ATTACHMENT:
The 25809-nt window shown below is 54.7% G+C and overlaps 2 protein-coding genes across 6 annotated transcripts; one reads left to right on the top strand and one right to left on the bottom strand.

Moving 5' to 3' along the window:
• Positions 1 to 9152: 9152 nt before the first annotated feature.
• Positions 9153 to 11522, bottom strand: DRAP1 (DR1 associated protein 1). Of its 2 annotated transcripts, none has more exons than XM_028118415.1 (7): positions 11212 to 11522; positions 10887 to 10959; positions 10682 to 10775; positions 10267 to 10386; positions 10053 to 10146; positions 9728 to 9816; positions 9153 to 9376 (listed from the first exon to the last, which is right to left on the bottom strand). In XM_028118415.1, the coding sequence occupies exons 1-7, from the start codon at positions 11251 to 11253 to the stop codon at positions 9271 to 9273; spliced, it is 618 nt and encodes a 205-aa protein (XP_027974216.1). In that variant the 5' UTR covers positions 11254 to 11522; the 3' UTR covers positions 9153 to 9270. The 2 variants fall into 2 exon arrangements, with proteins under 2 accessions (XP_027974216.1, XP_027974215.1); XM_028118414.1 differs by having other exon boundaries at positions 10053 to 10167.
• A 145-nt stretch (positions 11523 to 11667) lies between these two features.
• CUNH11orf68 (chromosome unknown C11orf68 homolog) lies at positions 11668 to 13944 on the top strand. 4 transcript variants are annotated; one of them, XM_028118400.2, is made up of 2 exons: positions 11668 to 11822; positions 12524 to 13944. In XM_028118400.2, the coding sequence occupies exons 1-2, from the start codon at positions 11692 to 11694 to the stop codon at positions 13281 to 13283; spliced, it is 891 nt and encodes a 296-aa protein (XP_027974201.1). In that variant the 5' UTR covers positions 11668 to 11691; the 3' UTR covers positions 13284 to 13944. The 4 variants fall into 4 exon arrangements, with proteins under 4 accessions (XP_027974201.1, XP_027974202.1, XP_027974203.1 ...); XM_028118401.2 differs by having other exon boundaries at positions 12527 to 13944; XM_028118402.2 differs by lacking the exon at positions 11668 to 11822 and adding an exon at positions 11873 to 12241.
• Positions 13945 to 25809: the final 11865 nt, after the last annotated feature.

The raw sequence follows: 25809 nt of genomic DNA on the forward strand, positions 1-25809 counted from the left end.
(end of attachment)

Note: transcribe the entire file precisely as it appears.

The 25809-nt window shown below is 54.7% G+C and overlaps 2 protein-coding genes across 6 annotated transcripts; one reads left to right on the top strand and one right to left on the bottom strand.

Moving 5' to 3' along the window:
• Positions 1 to 9152: 9152 nt before the first annotated feature.
• Positions 9153 to 11522, bottom strand: DRAP1 (DR1 associated protein 1). Of its 2 annotated transcripts, none has more exons than XM_028118415.1 (7): positions 11212 to 11522; positions 10887 to 10959; positions 10682 to 10775; positions 10267 to 10386; positions 10053 to 10146; positions 9728 to 9816; positions 9153 to 9376 (listed from the first exon to the last, which is right to left on the bottom strand). In XM_028118415.1, the coding sequence occupies exons 1-7, from the start codon at positions 11251 to 11253 to the stop codon at positions 9271 to 9273; spliced, it is 618 nt and encodes a 205-aa protein (XP_027974216.1). In that variant the 5' UTR covers positions 11254 to 11522; the 3' UTR covers positions 9153 to 9270. The 2 variants fall into 2 exon arrangements, with proteins under 2 accessions (XP_027974216.1, XP_027974215.1); XM_028118414.1 differs by having other exon boundaries at positions 10053 to 10167.
• A 145-nt stretch (positions 11523 to 11667) lies between these two features.
• CUNH11orf68 (chromosome unknown C11orf68 homolog) lies at positions 11668 to 13944 on the top strand. 4 transcript variants are annotated; one of them, XM_028118400.2, is made up of 2 exons: positions 11668 to 11822; positions 12524 to 13944. In XM_028118400.2, the coding sequence occupies exons 1-2, from the start codon at positions 11692 to 11694 to the stop codon at positions 13281 to 13283; spliced, it is 891 nt and encodes a 296-aa protein (XP_027974201.1). In that variant the 5' UTR covers positions 11668 to 11691; the 3' UTR covers positions 13284 to 13944. The 4 variants fall into 4 exon arrangements, with proteins under 4 accessions (XP_027974201.1, XP_027974202.1, XP_027974203.1 ...); XM_028118401.2 differs by having other exon boundaries at positions 12527 to 13944; XM_028118402.2 differs by lacking the exon at positions 11668 to 11822 and adding an exon at positions 11873 to 12241.
• Positions 13945 to 25809: the final 11865 nt, after the last annotated feature.

The raw sequence follows: 25809 nt of genomic DNA on the forward strand, positions 1-25809 counted from the left end.